MAY 10, 2017 1:30 PM PDT

Addressing "NGS Dead Zones" with Third-Generation PacBio Sequencing

Sponsored by: PacBio
Speaker
  • Chief Scientific Officer, Pacific Biosciences
    Biography
      Jonas Korlach was appointed Chief Scientific Officer of Pacific Biosciences in July 2012. He was previously a Scientific Fellow, supporting commercial development of the PacBio RS II system and performing research aimed at developing new applications for SMRT technologies. He co-invented the SMRT technology with Stephen Turner, Ph.D., Pacific Biosciences Founder and Chief Technology Officer, when the two were graduate students at Cornell University.

      Dr. Korlach joined Pacific Biosciences as the company's eighth employee in 2004. Previously, he was a Postdoctoral Researcher at Cornell University. Dr. Korlach is the recipient of multiple grants, an inventor on 70 issued U.S. patents and 61 international patents, and an author of over 100 scientific studies on the principles and applications of SMRT technology, including publications in Nature, Science, and PNAS. In 2013, Dr. Korlach was honored by the Obama White House as an Immigrant Innovator "Champion of Change." He received both his Ph.D. and his M.S. degrees in Biochemistry, Molecular and Cell Biology from Cornell, and received M.S. and B.A. degrees in Biological Sciences from Humboldt University in Berlin, Germany.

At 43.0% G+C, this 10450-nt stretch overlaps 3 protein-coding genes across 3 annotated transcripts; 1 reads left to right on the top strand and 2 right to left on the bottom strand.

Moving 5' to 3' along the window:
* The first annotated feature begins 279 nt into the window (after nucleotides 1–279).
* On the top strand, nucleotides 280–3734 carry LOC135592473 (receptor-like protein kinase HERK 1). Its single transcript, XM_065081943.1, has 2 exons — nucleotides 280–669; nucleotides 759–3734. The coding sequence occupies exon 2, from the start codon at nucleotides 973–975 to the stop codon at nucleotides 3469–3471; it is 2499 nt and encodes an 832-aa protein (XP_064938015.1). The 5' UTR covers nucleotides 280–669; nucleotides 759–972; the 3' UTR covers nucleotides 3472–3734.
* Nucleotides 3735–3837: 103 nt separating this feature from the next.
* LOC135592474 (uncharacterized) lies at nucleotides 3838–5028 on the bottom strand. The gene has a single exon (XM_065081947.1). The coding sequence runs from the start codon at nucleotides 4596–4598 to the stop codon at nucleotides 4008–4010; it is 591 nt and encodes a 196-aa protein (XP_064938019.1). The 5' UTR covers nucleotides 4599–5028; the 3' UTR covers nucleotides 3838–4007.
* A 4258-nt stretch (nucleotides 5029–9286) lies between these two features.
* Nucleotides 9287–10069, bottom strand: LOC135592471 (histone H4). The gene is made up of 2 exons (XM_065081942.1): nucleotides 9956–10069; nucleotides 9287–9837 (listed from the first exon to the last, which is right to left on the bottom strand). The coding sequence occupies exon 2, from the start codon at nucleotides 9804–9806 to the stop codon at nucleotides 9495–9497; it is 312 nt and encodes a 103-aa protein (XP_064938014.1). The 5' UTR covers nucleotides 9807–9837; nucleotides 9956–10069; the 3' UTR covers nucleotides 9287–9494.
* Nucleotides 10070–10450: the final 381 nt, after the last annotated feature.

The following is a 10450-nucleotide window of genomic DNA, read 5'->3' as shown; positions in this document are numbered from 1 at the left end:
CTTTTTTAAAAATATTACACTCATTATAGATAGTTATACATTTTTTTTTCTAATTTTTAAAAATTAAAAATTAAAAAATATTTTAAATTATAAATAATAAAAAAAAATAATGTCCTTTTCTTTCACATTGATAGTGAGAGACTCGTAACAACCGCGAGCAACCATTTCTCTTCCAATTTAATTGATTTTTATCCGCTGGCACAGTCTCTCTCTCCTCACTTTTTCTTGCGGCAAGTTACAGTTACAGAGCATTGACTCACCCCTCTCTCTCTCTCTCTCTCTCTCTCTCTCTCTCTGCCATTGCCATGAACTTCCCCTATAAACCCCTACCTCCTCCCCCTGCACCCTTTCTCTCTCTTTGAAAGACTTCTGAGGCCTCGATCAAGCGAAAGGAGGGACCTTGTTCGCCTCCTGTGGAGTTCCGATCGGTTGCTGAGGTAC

Abstract

    SMRT Sequencing is a DNA sequencing technology characterized by long read lengths and high consensus accuracy, regardless of the sequence complexity or GC content of the DNA sample. These characteristics can be harnessed to address medically relevant genes, mRNA transcripts, and other genomic features that are otherwise difficult or impossible to resolve. I will describe examples for such new clinical research in diverse areas, including full-length gene sequencing with allelic haplotype phasing, gene/pseudogene discrimination, sequencing extreme DNA contexts, high-resolution pharmacogenomics, biomarker discovery, structural variant resolution, full-length mRNA isoform cataloging, and direct methylation detection.


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